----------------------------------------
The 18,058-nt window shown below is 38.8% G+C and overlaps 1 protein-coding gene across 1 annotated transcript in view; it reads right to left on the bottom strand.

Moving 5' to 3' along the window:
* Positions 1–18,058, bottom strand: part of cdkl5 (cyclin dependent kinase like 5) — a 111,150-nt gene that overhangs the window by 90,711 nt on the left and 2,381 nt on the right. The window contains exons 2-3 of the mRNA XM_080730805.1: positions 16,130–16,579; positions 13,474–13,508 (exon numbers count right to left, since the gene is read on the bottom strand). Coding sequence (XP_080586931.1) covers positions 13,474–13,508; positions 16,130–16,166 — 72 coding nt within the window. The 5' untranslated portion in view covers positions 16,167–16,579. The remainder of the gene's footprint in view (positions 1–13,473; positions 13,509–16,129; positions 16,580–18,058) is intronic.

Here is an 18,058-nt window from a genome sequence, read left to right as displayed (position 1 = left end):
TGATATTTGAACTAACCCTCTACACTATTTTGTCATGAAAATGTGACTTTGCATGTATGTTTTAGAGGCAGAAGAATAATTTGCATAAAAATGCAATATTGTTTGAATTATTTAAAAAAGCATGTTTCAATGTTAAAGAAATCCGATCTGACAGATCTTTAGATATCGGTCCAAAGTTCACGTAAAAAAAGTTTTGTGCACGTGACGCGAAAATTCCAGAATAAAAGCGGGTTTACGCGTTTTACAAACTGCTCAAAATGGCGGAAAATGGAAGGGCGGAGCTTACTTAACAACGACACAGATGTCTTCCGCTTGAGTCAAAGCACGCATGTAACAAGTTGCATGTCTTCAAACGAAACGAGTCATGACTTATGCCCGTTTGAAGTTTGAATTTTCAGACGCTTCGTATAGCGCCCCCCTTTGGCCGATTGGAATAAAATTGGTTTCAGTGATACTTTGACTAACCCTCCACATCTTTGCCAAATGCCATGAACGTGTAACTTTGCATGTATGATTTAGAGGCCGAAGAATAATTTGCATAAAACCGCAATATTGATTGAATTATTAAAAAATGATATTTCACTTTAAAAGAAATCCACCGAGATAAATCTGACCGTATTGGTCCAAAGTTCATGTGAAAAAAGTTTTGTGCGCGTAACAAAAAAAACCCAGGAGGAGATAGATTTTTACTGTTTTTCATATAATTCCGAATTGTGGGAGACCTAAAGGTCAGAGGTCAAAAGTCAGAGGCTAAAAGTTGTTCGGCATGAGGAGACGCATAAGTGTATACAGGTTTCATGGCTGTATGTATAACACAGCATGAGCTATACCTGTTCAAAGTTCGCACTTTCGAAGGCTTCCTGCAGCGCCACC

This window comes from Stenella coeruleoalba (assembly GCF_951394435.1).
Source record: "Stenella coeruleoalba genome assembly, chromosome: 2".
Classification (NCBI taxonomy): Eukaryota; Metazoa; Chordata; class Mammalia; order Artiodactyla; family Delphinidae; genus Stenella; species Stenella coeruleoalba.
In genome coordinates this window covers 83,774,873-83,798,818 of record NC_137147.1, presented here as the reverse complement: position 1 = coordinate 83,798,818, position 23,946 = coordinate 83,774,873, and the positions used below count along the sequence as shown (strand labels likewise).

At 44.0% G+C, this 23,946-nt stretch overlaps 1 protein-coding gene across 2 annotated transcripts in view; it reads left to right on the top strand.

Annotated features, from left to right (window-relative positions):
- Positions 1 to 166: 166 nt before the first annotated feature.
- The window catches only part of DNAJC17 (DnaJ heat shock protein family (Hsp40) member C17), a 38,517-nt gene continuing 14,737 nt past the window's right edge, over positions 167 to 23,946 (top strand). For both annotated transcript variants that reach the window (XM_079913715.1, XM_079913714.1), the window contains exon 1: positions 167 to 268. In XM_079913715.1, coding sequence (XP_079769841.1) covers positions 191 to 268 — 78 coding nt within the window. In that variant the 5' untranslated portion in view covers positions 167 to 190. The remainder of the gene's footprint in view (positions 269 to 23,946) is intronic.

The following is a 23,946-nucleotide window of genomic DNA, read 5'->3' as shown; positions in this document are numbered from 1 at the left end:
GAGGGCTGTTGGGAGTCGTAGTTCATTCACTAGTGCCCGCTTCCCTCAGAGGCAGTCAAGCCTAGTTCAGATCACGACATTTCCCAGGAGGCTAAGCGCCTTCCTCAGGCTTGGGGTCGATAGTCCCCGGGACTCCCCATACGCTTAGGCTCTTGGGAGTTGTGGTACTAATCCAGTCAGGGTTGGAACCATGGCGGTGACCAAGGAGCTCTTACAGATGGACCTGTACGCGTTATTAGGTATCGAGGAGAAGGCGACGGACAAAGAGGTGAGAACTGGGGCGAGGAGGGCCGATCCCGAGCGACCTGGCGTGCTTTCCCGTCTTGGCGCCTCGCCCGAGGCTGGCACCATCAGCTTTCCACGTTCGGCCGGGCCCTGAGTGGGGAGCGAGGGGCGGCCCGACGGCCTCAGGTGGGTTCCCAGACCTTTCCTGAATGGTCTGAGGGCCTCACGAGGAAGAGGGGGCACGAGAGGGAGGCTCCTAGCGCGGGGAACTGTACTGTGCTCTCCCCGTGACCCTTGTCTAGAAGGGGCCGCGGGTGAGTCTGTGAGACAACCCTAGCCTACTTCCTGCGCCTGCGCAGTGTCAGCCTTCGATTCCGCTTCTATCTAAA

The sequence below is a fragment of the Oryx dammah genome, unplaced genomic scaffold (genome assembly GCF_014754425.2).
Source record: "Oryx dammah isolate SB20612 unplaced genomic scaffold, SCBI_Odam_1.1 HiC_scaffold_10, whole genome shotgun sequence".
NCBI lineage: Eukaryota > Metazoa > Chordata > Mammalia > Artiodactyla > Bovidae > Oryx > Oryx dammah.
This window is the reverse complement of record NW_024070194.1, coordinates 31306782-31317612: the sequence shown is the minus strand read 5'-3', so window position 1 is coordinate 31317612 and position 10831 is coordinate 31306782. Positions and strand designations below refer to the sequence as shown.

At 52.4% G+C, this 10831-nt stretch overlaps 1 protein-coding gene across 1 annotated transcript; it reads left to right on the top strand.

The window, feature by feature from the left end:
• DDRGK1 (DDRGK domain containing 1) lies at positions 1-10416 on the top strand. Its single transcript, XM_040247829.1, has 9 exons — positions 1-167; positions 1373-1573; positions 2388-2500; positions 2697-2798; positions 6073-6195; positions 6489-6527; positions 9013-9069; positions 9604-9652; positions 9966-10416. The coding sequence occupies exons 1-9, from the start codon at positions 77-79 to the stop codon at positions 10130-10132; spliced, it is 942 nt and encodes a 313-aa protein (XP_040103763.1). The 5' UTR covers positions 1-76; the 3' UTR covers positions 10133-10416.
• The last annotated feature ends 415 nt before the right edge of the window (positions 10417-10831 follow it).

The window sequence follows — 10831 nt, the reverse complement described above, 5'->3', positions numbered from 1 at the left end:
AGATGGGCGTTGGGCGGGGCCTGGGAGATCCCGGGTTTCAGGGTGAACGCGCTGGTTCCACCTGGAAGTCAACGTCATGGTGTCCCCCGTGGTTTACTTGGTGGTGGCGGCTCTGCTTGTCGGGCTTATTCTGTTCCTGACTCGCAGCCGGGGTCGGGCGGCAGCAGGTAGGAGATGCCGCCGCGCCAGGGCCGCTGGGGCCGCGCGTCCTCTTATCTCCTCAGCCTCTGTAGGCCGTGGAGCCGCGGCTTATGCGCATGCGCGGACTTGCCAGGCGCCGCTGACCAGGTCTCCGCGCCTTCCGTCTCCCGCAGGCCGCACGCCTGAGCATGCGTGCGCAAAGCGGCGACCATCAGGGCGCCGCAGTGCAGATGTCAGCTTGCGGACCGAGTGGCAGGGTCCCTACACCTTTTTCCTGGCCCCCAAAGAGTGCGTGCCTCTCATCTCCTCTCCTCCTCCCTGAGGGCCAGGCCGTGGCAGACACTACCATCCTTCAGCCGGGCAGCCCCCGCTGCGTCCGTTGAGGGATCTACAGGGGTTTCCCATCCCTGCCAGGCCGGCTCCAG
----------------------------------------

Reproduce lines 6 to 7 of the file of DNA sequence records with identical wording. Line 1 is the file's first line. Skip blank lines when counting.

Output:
This window comes from Stenella coeruleoalba (assembly GCF_951394435.1).
Source record: "Stenella coeruleoalba genome assembly, chromosome: 2".